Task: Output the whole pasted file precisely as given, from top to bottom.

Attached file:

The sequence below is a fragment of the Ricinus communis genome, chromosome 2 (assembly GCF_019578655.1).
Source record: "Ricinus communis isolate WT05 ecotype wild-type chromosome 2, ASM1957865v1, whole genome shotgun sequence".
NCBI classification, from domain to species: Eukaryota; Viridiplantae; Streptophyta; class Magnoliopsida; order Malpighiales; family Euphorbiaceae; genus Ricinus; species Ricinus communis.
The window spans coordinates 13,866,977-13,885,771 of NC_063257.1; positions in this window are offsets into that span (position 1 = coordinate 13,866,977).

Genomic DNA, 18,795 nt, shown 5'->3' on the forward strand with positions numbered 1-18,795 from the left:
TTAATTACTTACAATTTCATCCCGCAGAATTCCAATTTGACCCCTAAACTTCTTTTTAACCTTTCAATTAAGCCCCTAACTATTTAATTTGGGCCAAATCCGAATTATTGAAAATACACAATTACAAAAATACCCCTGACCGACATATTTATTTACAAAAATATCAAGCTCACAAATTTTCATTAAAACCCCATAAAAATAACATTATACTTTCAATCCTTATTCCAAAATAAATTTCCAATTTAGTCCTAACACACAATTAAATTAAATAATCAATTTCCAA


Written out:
The sequence below is a fragment of the Ricinus communis genome, chromosome 2 (assembly GCF_019578655.1).
Source record: "Ricinus communis isolate WT05 ecotype wild-type chromosome 2, ASM1957865v1, whole genome shotgun sequence".
NCBI classification, from domain to species: Eukaryota; Viridiplantae; Streptophyta; class Magnoliopsida; order Malpighiales; family Euphorbiaceae; genus Ricinus; species Ricinus communis.
The window spans coordinates 13,866,977-13,885,771 of NC_063257.1; positions in this window are offsets into that span (position 1 = coordinate 13,866,977).

Genomic DNA, 18,795 nt, shown 5'->3' on the forward strand with positions numbered 1-18,795 from the left:
TTAATTACTTACAATTTCATCCCGCAGAATTCCAATTTGACCCCTAAACTTCTTTTTAACCTTTCAATTAAGCCCCTAACTATTTAATTTGGGCCAAATCCGAATTATTGAAAATACACAATTACAAAAATACCCCTGACCGACATATTTATTTACAAAAATATCAAGCTCACAAATTTTCATTAAAACCCCATAAAAATAACATTATACTTTCAATCCTTATTCCAAAATAAATTTCCAATTTAGTCCTAACACACAATTAAATTAAATAATCAATTTCCAA